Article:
Gransnet forums


Cheap ingredients justify the 'rizty' ones?

(12 Posts)
sandelf Sat 31-Mar-18 09:51:10

I reduce the guilt I feel buying 'real' salmon, mentally setting it off against the chicken livers which make a delicious and unspeakably cheap lunch. Anyone else make these mental strategies?

BBbevan Sat 31-Mar-18 10:16:50

Sorry , but what do you mean by 'real' salmon. Not in a tin?
We have smoked salmon and salmon steaks at least once a week. Tinned salmon in sandwiches. I don't 'trade ' it with anything. I just buy what we like.

Situpstraight Sat 31-Mar-18 10:46:19

If the chicken isn’t free range, I’d feel guilty about the chicken, in fact I wouldn’t buy it, it’s difficult to buy ‘ free range’ salmon though, most of it is farmed somewhere in the world.
I’m trying to buy UK only products , especially Lamb as NZ lamb is all Hallal, (probably spelt that wrong). But that is difficult too. But I’m trying to buy British for a year and see how I get on.

Situpstraight Sat 31-Mar-18 10:47:19

Sorry , buying British is difficult, not sourcing British lamb...

Bathsheba Sat 31-Mar-18 10:52:03

Yes, I too was wondering what the OP means by 'real' salmon. I eat salmon steaks a couple of times a week - they're not expensive by any standards. I usually buy a whole side of salmon at a time and cut it into about 8 pieces - these are normally around £15 at Tesco, but a couple of weeks ago they were selling them at half price, so I had 8 salmon steaks for £7.50. I seriously don't think I need any strategy to assuage my guilt for that purchase grin.
Like BBbevan, we always just buy the food we like, and never feel we have to set a cheaper meal off against a more expensive one.

Welshwife Sat 31-Mar-18 11:05:14

I think she might mean buying wild salmon - huge difference in colour, texture,taste and price. It is always a much darker colour and has no fat lines all through it. Most of the salmon available is farmed and a pale colour with white stripes through it because of the poor quality food it is fed while being raised.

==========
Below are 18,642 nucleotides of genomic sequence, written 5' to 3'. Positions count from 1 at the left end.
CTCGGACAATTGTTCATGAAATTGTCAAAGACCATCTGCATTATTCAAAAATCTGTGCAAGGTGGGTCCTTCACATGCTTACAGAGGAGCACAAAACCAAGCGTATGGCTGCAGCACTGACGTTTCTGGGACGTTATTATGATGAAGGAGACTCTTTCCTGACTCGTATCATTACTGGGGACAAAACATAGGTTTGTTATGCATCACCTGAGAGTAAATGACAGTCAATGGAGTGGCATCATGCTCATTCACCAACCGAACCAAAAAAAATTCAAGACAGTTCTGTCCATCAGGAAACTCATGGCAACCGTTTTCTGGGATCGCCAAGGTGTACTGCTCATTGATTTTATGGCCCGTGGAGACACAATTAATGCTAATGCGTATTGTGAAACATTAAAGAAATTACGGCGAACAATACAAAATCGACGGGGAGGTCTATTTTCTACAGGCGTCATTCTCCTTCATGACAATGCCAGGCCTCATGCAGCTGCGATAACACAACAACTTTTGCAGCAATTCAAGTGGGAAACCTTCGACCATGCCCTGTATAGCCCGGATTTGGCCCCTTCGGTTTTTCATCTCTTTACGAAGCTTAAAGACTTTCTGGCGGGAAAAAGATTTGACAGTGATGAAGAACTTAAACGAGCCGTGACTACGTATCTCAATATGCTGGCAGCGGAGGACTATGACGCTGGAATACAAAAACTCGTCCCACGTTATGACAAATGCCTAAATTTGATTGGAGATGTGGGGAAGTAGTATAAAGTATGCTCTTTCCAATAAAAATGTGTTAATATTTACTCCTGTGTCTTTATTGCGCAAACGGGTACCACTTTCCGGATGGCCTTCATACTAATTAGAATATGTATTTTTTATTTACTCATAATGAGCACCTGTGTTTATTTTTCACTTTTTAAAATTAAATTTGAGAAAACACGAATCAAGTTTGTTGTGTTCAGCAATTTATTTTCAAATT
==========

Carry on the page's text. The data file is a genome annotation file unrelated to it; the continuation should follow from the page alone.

I try to by all wild fish rather than farmed.
If I have food over and manage to put stuff together to create another meal I always consider that a ‘free’ meal!

sandelf Sat 31-Mar-18 11:17:10

Wild Atlantic - like this
And yes I'm trying to buy UK - shocked to find the chicken pieces I'd had from Iceland came from Thailand. No need for that! I think the offsetting is a habit from when I had to make a fiver last. smile

Teetime Sat 31-Mar-18 14:01:23

Not really I juts buy what we need and like. Would like to buy all organic but I do baulk at some of those prices and there is no proven health benefit as far as I am aware.

cavewoman Sat 31-Mar-18 14:28:41

The health benefit is for the animal.

OldMeg Sat 31-Mar-18 14:38:08

I think the health benefits are what isnt in the food. Less chemicals and artificial feeds. The ‘mad cow’ disease, which decimated the British beef industry (and it is an industry) wouldn’t have happened if they hadn’t artificially fed animal remains to herbivores like cows.

I only eat organic free range aminals. Yes, it’s marginally more expensive so we eat less of it.

The urge to produce cheaper and cheaper food is immoral when animal welfare takes a back seat.

Grannyknot Sat 31-Mar-18 14:52:20

I saw a photograph of a diseased farmed salmon (in the tank) on an @NatGeo Instagram feed and that was the end of me ever buying farmed salmon. I believe that "Sockeye Salmon" is the best quality you can buy, and it is expensive.

sandelf Sat 31-Mar-18 16:54:16

Ooh learning a lot - I don't think I buy NZ lamb but I'll look carefully now. Didn't know it's all halal - horrible thing to do. And salmon is not as simple as I thought either. Free range chicken - yes - and not at all the same bird as the soapy stuff. Worth every penny and more. I make a big 'coq au vin' or other casserole, we eat it 2 days and freeze the rest - usually 2 more meals.